Catheter-associated urinary tract infection (CAUTI) is a major health concern among mixed gender patients in the long-term acute care setting (LTAC). Adopting an early indwelling urinary catheter treatment exposes these patients to the risks of contracting urinary infections. When compared to cases involving the adoption of external urinary collection device (EUCD), the use of indwelling catheters presents a myriad of health problems.
For instance, such medications expose patients to high rate of developing CAUTI and being hospitalized for long catheter days. The catheter management plan also exposes nurses’ failure to self-administer drainage tubes exposing patients to greater risks of developing CAUTI. As such, implementing evidence-based education is crucial in empowering nurse practitioners to discontinue an early indwelling catheter intervention with an aim of adopting external urinary collection device (EUCD) treatment. Embracing the use of EUCDs is also useful in managing the risks of LTAC patients from contracting CAUTI and reducing catheter days by a period of 8 weeks.
Reflection on Nursing Science Underpinnings and Managing Change
Reflecting on the application of EUCD as an alternative to urinary catheter care provides an opportunity for nurse improvement plans in handling LTAC patients. For instance, the implementation of EUCD programs requires clinicians’ expertise, knowledge, and skills for their autonomic decision-making contrary to their overreliance on doctors’ directions when managing the conditions of LTAC patients (Advani & Fakih, 2019). These nurses, therefore, need the education to empower them to feel assertive in following the required protocols in discontinuing an indwelling urinary catheter program without the intervention of doctors.
The ideas of transformative learning model can be used to educate nurses to gain autonomy in making decisions. Particularly, proper training on evidence-based practices will empower physicians to advocate for better care plans in improving their service provision.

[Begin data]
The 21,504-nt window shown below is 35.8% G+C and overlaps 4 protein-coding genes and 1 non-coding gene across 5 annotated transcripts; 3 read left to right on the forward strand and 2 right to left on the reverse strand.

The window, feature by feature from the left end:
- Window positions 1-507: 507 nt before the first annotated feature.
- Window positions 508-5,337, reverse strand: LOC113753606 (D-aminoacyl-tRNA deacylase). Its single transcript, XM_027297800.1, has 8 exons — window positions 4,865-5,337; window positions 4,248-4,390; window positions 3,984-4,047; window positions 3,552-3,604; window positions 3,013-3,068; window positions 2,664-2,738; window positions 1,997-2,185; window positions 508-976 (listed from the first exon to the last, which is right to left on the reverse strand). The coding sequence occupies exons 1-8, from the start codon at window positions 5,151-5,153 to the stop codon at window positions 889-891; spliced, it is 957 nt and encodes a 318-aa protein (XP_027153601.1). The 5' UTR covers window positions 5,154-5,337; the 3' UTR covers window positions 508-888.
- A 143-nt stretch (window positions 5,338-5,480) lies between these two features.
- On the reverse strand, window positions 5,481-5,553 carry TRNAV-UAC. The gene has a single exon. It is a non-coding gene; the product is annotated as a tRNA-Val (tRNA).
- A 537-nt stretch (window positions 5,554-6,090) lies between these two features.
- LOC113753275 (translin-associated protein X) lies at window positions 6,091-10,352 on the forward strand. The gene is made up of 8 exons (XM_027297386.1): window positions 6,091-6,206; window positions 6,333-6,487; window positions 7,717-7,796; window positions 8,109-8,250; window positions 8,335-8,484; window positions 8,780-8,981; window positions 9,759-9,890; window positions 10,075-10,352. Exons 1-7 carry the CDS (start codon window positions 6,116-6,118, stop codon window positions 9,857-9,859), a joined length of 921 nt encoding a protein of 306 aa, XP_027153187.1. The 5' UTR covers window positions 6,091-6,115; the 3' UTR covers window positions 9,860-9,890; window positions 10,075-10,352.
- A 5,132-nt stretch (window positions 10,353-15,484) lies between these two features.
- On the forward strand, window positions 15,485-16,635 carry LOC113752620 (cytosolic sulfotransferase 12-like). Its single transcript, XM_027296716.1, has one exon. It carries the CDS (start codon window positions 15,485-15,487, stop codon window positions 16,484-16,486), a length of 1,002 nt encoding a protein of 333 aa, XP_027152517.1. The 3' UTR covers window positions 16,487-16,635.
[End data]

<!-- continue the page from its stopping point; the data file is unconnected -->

Practice Problem in the Context of a Nurse MetaParadigm
CAUTI prevention is among healthcare issues that clinicians may find challenging to address. Nurses who are not well trained mostly rely on the doctor’s knowledge in making healthcare intervention decisions (Snyder et al., 2020). As such, lack of self-confidence undermines the autonomic decision making of most clinicians. Training on indwelling catheter-based challenges would, therefore, enhance their awareness to implement external urinary collection devices. The practice would help improve CAUTI rates and reduce the total catheter days to 8 weeks.
Ways of Knowing
The concept of Ways of Knowing theory illustrates the common four principles of awareness, such as propositional, presentational, practical, and experimental knowing. The model provides the basis of discontinuing an indwelling catheter program and recommends that nurse practitioners adopt an experimental intelligence in performing evidence-based medication. An example of the application of this theory is evident in the testing of medical drugs with an aim of creating medical interventions’ positive outcomes. To practice EUCD intervention, a tested positive outcome can be adopted in the subsequent procedures of medical therapy for all LTAC patients.
To illustrate the implications of adopting indwelling urinary catheter discontinuation, the adoption of Mezirow’s Transformative Learning Theory plays a key role in explaining how EUCDs’ implementation would bring a change to the current usage of an indwelling urinary catheter. The model explains the importance of discontinuing indwelling urinary catheter therapy with the aim of implementing EUCDs (Krepia et al., 2018). The theory is based on the precept that clinicians’ engagement with training influences their preexisting mindset into adopting a given course of action. Providing evidence-based nurse training on the benefits of implementing EUCD treatment would, therefore, encourages them into discontinuing the use of urinary catheters.